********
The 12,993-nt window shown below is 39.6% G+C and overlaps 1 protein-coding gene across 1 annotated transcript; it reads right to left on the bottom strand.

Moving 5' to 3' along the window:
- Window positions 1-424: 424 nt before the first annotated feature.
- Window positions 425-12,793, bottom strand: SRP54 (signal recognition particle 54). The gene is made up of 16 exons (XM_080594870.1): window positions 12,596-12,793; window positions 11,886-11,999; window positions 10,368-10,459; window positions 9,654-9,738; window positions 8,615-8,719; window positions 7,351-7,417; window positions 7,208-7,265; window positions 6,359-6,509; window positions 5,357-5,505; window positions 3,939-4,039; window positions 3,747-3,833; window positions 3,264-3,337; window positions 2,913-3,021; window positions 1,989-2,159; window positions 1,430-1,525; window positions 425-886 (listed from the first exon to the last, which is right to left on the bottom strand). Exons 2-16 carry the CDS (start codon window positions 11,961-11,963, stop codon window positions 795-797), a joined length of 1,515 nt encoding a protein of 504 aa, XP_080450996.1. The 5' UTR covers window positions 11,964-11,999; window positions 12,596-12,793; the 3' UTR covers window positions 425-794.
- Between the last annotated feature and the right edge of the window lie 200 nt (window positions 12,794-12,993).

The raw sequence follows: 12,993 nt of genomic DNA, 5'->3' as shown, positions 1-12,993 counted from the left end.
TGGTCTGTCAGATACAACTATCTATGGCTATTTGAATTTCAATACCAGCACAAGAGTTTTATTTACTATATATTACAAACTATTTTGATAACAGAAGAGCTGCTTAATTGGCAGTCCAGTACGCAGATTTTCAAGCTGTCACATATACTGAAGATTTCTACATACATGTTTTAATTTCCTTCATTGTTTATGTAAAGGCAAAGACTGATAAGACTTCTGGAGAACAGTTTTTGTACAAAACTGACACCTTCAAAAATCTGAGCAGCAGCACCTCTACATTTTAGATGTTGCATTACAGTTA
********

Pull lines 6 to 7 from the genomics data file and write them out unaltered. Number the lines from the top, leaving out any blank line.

The raw sequence follows: 12,993 nt of genomic DNA, 5'->3' as shown, positions 1-12,993 counted from the left end.
TGGTCTGTCAGATACAACTATCTATGGCTATTTGAATTTCAATACCAGCACAAGAGTTTTATTTACTATATATTACAAACTATTTTGATAACAGAAGAGCTGCTTAATTGGCAGTCCAGTACGCAGATTTTCAAGCTGTCACATATACTGAAGATTTCTACATACATGTTTTAATTTCCTTCATTGTTTATGTAAAGGCAAAGACTGATAAGACTTCTGGAGAACAGTTTTTGTACAAAACTGACACCTTCAAAAATCTGAGCAGCAGCACCTCTACATTTTAGATGTTGCATTACAGTTA